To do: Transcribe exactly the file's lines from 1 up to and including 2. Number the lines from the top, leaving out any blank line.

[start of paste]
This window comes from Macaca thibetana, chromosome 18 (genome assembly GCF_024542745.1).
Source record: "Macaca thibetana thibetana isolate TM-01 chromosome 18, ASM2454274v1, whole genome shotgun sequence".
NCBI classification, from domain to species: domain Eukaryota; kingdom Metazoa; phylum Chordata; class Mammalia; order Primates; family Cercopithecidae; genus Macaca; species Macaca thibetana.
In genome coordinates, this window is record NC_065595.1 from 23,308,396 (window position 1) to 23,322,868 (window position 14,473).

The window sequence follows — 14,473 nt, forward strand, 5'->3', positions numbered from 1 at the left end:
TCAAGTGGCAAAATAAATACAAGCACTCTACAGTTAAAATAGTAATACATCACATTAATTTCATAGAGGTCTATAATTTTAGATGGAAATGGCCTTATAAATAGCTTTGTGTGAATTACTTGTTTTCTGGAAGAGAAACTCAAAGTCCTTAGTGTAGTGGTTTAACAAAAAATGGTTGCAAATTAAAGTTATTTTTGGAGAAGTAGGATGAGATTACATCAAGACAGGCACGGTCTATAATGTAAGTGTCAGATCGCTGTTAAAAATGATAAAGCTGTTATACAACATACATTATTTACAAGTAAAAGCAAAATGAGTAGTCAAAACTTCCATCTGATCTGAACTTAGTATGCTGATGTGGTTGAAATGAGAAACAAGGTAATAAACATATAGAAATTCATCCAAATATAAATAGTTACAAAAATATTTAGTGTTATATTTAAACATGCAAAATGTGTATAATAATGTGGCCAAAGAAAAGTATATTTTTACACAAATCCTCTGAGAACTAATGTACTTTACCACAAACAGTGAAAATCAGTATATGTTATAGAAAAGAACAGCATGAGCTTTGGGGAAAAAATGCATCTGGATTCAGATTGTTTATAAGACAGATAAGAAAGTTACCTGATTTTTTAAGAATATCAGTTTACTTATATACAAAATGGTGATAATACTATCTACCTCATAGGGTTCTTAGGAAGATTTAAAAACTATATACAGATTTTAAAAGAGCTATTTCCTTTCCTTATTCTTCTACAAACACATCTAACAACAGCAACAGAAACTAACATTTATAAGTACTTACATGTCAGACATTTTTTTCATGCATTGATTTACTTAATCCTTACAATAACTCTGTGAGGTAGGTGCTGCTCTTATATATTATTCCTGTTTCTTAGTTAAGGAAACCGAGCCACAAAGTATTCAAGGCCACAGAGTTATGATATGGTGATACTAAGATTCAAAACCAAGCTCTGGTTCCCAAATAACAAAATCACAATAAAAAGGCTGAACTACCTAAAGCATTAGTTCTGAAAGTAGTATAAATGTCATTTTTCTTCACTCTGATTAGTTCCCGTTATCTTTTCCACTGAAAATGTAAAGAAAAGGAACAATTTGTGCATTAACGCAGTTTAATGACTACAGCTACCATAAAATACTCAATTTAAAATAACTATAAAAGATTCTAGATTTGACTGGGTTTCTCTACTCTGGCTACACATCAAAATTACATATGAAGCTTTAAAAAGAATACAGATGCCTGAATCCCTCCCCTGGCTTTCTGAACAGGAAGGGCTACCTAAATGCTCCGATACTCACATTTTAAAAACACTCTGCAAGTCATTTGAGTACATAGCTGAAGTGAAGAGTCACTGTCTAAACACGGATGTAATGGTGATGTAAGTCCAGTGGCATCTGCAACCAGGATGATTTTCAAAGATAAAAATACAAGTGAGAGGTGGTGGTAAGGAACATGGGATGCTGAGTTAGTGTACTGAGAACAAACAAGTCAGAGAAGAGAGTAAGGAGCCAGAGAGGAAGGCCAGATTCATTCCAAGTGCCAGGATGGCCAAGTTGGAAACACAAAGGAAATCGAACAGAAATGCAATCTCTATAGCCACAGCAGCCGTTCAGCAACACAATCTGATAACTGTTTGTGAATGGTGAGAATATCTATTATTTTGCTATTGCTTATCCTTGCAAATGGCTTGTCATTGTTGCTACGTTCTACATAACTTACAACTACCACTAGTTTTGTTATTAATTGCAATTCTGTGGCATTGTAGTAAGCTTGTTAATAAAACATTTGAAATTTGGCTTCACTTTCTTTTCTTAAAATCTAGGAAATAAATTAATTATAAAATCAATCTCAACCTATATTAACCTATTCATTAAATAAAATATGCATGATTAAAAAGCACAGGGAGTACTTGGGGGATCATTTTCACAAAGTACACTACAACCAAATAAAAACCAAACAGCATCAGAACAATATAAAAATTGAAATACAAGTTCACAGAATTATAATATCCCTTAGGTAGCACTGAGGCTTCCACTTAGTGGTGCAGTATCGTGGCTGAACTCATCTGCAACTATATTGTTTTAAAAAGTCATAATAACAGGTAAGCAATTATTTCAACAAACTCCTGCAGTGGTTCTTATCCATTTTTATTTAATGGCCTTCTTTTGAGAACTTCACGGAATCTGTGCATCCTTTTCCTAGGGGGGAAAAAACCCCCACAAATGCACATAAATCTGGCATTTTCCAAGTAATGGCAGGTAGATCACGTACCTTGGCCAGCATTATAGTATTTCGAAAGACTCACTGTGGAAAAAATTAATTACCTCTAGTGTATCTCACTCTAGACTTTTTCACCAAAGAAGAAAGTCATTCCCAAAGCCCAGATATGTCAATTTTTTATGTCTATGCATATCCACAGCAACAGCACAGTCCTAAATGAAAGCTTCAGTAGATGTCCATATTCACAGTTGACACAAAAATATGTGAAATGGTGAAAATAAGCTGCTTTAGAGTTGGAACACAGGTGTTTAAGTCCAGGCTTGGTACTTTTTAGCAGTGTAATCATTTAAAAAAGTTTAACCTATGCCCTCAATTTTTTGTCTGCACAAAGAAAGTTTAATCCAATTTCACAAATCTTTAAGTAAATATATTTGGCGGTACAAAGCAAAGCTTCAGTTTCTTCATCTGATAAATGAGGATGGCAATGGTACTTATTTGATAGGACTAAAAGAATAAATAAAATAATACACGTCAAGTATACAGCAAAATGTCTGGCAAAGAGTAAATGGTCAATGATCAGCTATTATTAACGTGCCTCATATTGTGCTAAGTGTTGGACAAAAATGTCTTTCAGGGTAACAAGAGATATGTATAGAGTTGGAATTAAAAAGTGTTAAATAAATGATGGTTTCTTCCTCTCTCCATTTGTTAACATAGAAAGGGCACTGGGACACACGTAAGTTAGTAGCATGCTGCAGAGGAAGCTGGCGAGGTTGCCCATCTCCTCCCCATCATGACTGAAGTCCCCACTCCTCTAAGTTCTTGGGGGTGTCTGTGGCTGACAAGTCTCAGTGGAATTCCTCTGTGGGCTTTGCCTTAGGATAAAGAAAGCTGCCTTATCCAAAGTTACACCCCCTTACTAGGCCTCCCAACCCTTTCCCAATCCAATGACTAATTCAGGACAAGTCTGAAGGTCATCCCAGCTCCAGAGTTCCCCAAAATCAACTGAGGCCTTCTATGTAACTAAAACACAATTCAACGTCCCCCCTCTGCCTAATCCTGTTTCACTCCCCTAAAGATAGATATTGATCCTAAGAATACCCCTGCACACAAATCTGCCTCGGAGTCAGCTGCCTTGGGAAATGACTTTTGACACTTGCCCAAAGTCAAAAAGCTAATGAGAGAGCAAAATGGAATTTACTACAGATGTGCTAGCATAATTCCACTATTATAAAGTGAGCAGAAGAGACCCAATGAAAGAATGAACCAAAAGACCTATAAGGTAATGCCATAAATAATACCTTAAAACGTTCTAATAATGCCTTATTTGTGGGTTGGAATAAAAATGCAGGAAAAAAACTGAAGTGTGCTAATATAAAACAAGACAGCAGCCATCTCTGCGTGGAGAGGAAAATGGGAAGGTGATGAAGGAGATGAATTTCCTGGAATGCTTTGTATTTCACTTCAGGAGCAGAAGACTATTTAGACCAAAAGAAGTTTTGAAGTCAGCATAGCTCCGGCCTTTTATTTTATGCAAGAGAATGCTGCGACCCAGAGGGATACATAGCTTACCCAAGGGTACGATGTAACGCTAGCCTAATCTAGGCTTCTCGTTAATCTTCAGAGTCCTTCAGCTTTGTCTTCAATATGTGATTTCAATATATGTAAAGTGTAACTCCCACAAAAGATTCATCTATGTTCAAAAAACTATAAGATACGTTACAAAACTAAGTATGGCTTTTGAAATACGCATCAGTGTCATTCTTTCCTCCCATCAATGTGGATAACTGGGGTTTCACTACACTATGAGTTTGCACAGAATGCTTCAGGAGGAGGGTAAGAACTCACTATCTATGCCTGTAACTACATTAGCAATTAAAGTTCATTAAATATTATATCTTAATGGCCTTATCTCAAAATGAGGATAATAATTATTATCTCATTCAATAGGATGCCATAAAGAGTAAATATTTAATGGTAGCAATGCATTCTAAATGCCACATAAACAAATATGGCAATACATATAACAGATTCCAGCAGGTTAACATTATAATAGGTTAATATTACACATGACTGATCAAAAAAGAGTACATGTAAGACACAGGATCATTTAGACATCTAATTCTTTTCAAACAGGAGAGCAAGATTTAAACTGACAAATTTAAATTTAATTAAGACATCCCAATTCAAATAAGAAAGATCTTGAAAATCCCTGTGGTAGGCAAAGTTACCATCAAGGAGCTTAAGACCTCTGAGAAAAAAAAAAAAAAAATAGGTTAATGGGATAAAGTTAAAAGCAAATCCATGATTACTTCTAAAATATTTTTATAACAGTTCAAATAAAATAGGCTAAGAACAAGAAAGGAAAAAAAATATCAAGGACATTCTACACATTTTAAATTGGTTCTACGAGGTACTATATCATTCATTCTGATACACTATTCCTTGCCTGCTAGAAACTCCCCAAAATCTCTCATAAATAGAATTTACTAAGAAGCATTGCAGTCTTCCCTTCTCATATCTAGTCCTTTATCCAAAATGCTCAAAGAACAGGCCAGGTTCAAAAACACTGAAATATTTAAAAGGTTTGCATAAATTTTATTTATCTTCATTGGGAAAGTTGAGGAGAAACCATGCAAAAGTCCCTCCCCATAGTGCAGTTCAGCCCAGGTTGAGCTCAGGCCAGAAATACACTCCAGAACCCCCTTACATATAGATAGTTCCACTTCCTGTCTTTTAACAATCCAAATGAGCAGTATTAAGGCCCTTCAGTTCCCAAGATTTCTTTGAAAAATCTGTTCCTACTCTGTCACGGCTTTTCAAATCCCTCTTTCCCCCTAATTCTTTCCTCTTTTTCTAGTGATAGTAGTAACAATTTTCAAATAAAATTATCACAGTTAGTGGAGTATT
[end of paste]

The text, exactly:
This window comes from Macaca thibetana, chromosome 18 (genome assembly GCF_024542745.1).
Source record: "Macaca thibetana thibetana isolate TM-01 chromosome 18, ASM2454274v1, whole genome shotgun sequence".